Tackling the crisis of social disconnection. Social wellbeing matters.
Feelings of belonging and connection to other people and community are essential elements of human health and happiness. People with strong connections to family and friends live, on average, 15 years longer than people who are disconnected. High trust cities report much higher happiness and GDP growth than low trust cities. Yet modern cities are facing an epidemic of social disconnection that is shortening lives, weakening communities, and costing millions of dollars in health care. The average American reports being able to confide in fewer than two people in the world. Design plays a role in mediating this social wellbeing. An equally striking effect has been found at the other end of the density spectrum: Apartment tower residents report lower levels of trust and neighborliness than people in smaller-scale housing. This presents a challenge for cities dealing with both growth and affordability challenges. Some key insights from the toolkit:
Researchers Reprogram Genome to Produce More Dopamine. In Brief Researchers found a gatekeeper protein that, when inhibited, allows for the transformation of skin cells into dopamine neurons.
The Gatekeeper Parkinson’s disease researchers from the Jacobs School of Medicine and Biomedical Sciences at the University of Buffalo have found a way to boost the conversion of skin cells into neurons that produce dopamine. The research was based on the discovery that a transcription factor protein p53 acts as a gatekeeper protein. he new UB research, published Dec. 7 in an open-access article in Nature Communications, Jian Feng, senior author and professor in the Department of Physiology and Biophysics at UB, outlined the discovery in the press release, saying, “We found that p53 tries to maintain the status quo in a cell; it guards against changes from one cell type to another.
This Startup Gets You High On Dopamine, No Exercise Required. All of the Fun, None of the Workout If you think about it, every company exhibiting at CES is trying to sell the same thing: happiness.
But of the booths I visited last week at the yearly electronics trade show in Las Vegas, only one delivered directly on that promise. Nervana (not to be confused with Nervana Systems), a startup founded by a team of medical professionals with day jobs as doctors and nurses, makes hardware that stimulates your brain to release dopamine, aka the happiness chemical. Housing solutions that really work. If our collective world wisdom can launch rockets that fly faster than the speed of sound, create driverless cars and invent life-saving medical marvels like insulin for diabetics, then surely we can find a way to cure the housing crisis.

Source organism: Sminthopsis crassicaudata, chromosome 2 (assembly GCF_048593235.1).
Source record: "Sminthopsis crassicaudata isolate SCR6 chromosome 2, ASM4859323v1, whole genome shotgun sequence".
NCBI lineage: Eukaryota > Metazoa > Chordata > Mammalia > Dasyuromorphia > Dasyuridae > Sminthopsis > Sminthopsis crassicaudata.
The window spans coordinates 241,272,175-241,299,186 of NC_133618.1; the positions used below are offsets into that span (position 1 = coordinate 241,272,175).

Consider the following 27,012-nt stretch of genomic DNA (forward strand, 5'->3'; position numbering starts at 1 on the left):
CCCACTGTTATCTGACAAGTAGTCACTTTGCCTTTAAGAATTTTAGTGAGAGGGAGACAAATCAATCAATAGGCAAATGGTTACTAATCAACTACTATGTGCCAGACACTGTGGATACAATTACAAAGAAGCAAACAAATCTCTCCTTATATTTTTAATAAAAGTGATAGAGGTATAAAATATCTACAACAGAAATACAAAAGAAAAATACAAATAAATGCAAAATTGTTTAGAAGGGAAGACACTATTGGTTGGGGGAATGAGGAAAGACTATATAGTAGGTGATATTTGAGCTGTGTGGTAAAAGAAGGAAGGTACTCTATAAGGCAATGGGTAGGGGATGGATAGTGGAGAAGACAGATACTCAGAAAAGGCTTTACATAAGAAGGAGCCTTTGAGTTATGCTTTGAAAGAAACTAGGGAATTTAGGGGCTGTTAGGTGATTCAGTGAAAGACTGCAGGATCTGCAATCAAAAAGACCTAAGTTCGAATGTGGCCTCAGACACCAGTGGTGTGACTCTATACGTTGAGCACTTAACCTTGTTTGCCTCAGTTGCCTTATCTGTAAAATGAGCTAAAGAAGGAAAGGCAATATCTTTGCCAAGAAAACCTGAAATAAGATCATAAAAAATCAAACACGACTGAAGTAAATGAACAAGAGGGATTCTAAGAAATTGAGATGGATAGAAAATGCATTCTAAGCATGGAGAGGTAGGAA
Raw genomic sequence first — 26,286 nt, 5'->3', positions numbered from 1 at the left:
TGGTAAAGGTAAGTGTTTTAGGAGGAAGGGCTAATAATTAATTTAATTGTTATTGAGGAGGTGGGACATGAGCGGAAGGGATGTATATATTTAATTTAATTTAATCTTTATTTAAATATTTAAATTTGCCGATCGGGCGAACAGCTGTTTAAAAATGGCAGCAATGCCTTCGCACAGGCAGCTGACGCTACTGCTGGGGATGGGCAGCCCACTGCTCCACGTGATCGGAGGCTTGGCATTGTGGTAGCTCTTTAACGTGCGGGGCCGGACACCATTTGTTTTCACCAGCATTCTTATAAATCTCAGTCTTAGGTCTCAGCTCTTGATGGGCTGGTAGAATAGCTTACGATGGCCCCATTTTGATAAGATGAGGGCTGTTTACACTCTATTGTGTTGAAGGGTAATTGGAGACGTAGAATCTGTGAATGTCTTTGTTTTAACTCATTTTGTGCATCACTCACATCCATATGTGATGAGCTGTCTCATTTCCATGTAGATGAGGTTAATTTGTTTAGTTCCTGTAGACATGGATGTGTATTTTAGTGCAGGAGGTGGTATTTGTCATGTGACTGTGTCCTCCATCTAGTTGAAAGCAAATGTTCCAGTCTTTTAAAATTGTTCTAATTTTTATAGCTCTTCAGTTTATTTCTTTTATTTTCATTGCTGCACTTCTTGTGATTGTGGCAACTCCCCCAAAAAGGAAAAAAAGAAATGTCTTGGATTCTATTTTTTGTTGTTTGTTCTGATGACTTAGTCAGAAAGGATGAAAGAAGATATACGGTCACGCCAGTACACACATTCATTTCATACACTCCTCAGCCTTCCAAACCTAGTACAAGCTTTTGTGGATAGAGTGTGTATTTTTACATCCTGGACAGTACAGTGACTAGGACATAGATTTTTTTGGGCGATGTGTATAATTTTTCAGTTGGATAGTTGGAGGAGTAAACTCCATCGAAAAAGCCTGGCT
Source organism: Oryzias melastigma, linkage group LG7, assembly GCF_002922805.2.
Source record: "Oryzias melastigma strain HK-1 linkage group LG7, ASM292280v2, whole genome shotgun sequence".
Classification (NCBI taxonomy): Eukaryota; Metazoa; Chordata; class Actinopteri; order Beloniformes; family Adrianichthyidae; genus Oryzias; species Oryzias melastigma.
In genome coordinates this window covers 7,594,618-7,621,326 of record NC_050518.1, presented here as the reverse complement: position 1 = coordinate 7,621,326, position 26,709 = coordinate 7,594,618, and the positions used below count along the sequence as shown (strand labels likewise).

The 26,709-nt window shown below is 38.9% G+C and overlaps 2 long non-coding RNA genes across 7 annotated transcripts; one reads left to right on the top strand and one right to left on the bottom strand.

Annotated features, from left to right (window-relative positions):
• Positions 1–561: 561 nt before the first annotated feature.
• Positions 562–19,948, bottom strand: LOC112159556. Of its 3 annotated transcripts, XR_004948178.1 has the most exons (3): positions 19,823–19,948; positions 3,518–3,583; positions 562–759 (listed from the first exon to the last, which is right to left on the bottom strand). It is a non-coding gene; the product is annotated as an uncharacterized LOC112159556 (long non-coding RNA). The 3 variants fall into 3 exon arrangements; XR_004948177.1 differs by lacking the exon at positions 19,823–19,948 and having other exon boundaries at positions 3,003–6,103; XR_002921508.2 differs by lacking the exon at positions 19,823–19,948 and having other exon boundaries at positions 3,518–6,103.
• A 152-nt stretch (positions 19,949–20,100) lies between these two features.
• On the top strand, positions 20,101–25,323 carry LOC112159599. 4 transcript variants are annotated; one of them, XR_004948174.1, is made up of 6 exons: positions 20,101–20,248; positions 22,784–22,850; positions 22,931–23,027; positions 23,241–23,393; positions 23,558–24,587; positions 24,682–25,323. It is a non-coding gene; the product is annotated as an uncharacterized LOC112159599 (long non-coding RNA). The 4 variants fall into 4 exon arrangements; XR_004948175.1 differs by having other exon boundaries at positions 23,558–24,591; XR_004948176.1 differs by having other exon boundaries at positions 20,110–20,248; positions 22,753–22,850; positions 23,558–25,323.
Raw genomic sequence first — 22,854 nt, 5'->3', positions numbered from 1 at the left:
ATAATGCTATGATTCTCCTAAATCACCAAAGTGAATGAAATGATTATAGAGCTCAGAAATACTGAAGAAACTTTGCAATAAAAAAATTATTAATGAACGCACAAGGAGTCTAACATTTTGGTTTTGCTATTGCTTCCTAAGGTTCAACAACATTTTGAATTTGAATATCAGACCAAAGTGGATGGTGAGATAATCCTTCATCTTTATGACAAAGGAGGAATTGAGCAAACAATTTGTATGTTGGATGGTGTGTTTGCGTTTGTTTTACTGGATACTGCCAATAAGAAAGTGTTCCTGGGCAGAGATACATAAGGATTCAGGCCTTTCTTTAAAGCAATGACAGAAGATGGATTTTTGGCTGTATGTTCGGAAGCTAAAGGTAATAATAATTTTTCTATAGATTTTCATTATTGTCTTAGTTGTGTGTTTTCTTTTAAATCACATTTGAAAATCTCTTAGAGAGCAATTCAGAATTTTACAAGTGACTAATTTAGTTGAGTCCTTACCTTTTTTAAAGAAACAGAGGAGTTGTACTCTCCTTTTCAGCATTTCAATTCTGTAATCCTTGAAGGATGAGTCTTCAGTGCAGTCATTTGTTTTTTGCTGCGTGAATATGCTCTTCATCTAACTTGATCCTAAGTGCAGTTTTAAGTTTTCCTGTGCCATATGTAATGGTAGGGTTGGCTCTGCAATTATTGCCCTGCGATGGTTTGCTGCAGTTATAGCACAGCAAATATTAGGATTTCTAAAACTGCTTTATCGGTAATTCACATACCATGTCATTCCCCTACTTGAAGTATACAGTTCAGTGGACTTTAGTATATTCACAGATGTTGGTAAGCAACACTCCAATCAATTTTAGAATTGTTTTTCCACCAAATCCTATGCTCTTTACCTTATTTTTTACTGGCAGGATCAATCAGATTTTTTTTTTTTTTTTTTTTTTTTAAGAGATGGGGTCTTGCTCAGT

As Albert Einstein famously said: “We can’t solve problems by using the same kind of thinking we used when we created them.” In a place where we have too few homes for a growing population, we must consider some fundamental changes in traditional thinking about how we work, commute and yes, create housing. Traffic congestion costs an estimated $1.5 billion to the Metro Vancouver economy as a result of delayed commercial goods, health issues, increased greenhouse gases and lost employee productivity. The Greater Vancouver Board of Trade’s “More Homes, More Choices” 2019 housing report says 73 per cent of employers reported “that housing affordability has affected their ability to recruit and retain employees.”
That telecommuting trend is growing. Posters Please: don't forget the silent minority. Every Freshers’ advice article makes exactly the point: to settle into university and have a ‘well-rounded’ university experience, it is important that you ‘get out there’ and ‘get involved’ – don’t spend the entirety of your university life dwelling in the library.
Sounds great. Where, when, how and with whom? Well if, like me, and you’re not on Facebook, then you’re stumped. Social media, Facebook in particular, is the means by which so many societies communicate with their members about upcoming events and meet-ups. Not just ‘a place’: Wasaga councillors get sense of needs in new library. A public lounge.
A children’s zone. Collaborative and cultural spaces. Wasaga Beach council’s committee of the whole was presented with a picture of possibilities for a new public library, based on the wants and needs of the community. Woman launches Darlington initiative to tackle loneliness and isolation. A GRASSROOTS project has been launched to bring together people from all corners of the community who feel lonely and isolated.
Pilot project aims to create affordable living for college students. BARRIE -- A new initiative between Georgian College and the City of Barrie will address the ongoing challenge of affordable student residency.
The pilot project, called the Homeshare Program, would match a Georgian College student with a 55+ adult willing to share their home at reduced rent in exchange for light household tasks or companionship. "This is about helping seniors age well at home, helping students find housing, and helping residents get affordable, nutritious food through innovative partnerships that tackle root causes," explained Barrie Mayor Jeff Lehman. Students could be required to tackle tasks such as carrying groceries, dog walking, light household cleaning, and preparing shared meals. "It's a great opportunity to mitigate social isolation for interaction between people of various ages," said Martin Rochon, Georgian College.